The last time we saw Tyler De Nawi on Australian TV, he was a drug-dealing high school student named Karim Ahmad in the SBS series The Principal. In the Nine Network’s new sitcom Here Come the Habibs, Tyler plays a character who couldn’t be more different – and the 26-year-old actor is thrilled to have the chance to portray a positive role model for young Lebanese-Australian men.
Here Come the Habibs is not only the first sitcom in years for the Nine Network but it’s a huge step in terms of the diversity of their programming. Is it exciting to be a part of it?
Definitely. It’s a big step for Channel Nine to pick it up, and I’m so grateful and proud. Hopefully it just pushes the whole industry forward. We’re not trying to get out there and make a political statement. We just want to put together a nice light-hearted Australian comedy which is diverse in its nature. It focuses on a Lebanese family that is portrayed in a very universal manner which is relatable to a lot of different ethnicities.
Habibs is about a family that moves from Lakemba and The Principal was set in that same kind of Punchbowl-Bankstown area of Sydney. Are you familiar with those suburbs – where did you grow up?
I grew up in Riverwood/Punchbowl. Most of my life was in those areas. It was pretty rough. During the time I was growing up, there were gangs and a bit of violence. There were a lot of drugs and junkies walking around.
Habibs is a completely different show. The premise of the series has been causing a bit of a stir without an episode even having gone to air. How do you feel about that?
There are always going to be people who have something negative to say about anything. I’m not completely sure what they’re jumping up and down about. I do think any bad publicity is just going to attract more people to watch the show, and when they do, they’re going to get a nice surprise. The creators didn’t create the show to stir up controversy. Everyone’s intention was good, and we all worked hard – and you’ll only see that in the finished product. We’re not moving forward as a nation if we continue to stir up a fuss, and waste air time and internet space on negative thoughts, when it’s just coming from a place of prejudice.
Your character, Elias Habib, is also very different to your role in The Principal.
I was just so stoked the moment I got the audition because it wasn’t clichéd. He’s a 22-year-old uni student who is almost like the moral compass of the show. He wants to go to uni and make an honest living, which is what a lot of the younger generation is like. I was so grateful to be able to portray that among these larger-than-life characters that are funny.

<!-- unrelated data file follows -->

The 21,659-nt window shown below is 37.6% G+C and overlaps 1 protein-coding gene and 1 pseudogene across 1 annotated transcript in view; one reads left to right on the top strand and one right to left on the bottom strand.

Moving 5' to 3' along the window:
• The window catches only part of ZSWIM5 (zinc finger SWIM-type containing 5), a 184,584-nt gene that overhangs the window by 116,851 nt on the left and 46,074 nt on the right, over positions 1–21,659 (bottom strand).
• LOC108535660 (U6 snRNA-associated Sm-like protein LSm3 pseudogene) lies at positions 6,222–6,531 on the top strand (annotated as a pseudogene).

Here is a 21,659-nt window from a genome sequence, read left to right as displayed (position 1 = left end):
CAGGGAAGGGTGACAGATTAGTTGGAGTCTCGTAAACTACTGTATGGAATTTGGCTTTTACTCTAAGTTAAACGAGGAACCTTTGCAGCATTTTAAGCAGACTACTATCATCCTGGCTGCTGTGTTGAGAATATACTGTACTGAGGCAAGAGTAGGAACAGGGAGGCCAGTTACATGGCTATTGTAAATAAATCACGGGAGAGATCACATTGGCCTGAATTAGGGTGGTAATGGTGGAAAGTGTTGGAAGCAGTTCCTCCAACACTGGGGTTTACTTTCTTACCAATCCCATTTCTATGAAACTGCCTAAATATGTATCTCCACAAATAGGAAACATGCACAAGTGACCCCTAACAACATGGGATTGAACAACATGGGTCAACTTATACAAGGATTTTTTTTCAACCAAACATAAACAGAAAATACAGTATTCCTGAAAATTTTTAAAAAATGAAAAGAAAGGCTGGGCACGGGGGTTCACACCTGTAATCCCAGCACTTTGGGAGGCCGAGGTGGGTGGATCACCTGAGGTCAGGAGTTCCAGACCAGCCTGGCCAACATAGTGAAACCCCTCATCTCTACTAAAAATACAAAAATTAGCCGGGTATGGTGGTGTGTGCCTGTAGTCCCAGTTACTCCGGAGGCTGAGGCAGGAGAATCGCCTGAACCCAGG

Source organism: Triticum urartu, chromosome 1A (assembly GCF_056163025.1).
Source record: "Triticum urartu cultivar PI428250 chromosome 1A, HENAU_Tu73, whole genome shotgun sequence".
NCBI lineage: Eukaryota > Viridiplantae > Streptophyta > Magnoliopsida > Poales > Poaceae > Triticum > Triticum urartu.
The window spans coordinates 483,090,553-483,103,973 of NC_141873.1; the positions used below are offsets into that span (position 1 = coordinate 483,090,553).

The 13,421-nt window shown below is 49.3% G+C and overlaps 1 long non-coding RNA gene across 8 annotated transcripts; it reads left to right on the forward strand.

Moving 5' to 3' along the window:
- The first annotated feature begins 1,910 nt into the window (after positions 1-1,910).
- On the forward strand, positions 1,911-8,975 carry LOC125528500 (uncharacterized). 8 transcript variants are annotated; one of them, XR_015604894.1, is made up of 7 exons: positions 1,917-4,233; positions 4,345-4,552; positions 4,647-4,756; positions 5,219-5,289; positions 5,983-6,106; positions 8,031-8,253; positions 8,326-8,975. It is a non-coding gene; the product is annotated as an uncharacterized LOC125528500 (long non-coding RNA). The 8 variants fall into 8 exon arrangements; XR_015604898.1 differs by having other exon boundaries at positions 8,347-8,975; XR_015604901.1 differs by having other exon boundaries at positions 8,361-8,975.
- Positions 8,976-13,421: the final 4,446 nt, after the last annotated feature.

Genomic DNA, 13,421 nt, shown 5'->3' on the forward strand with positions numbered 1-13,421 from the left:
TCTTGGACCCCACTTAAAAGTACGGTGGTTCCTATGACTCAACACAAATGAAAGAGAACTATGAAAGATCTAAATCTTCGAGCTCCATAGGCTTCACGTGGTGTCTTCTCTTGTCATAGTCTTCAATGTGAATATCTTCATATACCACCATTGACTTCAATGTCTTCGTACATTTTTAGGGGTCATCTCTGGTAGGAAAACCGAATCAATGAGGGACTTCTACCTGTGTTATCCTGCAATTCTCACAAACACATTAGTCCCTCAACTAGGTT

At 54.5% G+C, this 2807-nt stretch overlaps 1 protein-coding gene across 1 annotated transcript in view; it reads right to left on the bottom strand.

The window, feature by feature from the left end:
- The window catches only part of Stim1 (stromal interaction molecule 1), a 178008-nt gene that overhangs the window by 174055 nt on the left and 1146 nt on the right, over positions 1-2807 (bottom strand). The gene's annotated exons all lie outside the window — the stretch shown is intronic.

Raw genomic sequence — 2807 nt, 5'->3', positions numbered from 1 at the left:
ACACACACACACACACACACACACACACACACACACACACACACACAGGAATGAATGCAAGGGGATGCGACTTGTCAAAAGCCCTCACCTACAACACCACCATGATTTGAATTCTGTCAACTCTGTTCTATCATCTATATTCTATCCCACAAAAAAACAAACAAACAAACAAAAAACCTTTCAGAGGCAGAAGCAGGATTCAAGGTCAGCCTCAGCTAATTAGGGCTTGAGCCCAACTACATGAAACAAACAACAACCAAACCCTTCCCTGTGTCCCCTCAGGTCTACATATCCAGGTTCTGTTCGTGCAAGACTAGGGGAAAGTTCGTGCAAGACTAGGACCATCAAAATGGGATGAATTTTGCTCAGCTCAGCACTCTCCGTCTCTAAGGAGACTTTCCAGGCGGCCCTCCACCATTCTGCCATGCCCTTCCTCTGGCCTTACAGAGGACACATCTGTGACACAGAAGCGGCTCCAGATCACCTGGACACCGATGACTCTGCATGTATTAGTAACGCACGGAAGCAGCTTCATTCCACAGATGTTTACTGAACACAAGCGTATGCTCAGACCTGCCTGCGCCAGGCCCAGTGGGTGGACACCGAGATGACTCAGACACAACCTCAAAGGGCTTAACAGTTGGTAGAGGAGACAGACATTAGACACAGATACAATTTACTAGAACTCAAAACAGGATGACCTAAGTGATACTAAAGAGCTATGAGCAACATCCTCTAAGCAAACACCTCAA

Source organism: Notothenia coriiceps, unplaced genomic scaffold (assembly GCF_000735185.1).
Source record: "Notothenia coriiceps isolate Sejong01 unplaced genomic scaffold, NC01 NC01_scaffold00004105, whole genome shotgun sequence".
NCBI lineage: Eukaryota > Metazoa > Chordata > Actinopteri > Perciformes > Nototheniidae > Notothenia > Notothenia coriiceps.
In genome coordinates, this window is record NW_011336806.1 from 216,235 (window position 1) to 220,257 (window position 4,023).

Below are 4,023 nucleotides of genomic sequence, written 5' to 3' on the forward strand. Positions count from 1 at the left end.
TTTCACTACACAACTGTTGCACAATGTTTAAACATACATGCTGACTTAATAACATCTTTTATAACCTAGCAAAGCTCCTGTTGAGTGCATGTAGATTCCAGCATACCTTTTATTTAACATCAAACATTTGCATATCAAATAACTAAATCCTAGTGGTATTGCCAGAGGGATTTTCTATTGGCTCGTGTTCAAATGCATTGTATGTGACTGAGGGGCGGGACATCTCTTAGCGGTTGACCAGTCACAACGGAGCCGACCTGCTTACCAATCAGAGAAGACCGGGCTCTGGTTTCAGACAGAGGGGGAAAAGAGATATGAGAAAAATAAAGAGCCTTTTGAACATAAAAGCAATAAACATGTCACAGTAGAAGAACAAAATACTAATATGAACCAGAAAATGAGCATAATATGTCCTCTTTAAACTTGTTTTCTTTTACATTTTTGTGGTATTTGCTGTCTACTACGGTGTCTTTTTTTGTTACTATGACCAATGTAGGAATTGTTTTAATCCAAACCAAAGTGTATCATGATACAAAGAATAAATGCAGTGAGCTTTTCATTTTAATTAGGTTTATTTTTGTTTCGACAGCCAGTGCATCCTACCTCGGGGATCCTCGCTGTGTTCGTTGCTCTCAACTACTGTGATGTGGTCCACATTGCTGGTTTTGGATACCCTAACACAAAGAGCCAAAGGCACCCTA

The irony of all the controversy is that you’re saying it’s coming from people being prejudiced – but those people are the ones accusing the show of being prejudiced, specifically racist. How do you respond to that?
I want to know who they think it’s racist against. The creators of the show are Lebanese themselves – why would they want to tarnish their own name among their own people? It’s coming from an inside point of view. It’s time for Australia to move forward and stop being prejudiced about things that involve multiculturalism. The whole point of the show is that we’re able to now laugh about these issues.
Sometimes getting people to laugh about an issue is more effective than lecturing them about it…
Exactly. I’m glad that I’m able to even have a platform to talk about these issues – that was the biggest intention in getting into acting. I wanted a voice to speak up. TV is one of the strongest ways to influence and inspire people, or change their minds about something. And finally, TV in Australia is talking about these subjects.
Besides The Principal and Here Come the Habibs, which are both shows driven by multiculturalism, have you been getting auditions for other shows?
I haven’t been acting very long – The Principal was my second ever audition. Not many auditions come through, being ethnic, but it’s getting better. With this show, maybe it means that more colour will be on TV and there will be more opportunities for the younger generation. And maybe we’ll start playing other roles. Maybe I can play a doctor or a lawyer on Australian TV as I mature with the roles. We’re hopeful that it’s changing. It is a little frustrating because in any profession, anyone who’s good at what they do should be doing it. I hope I see the day where you can make an honest living doing what you love as an actor and have constant work – that would be the dream.
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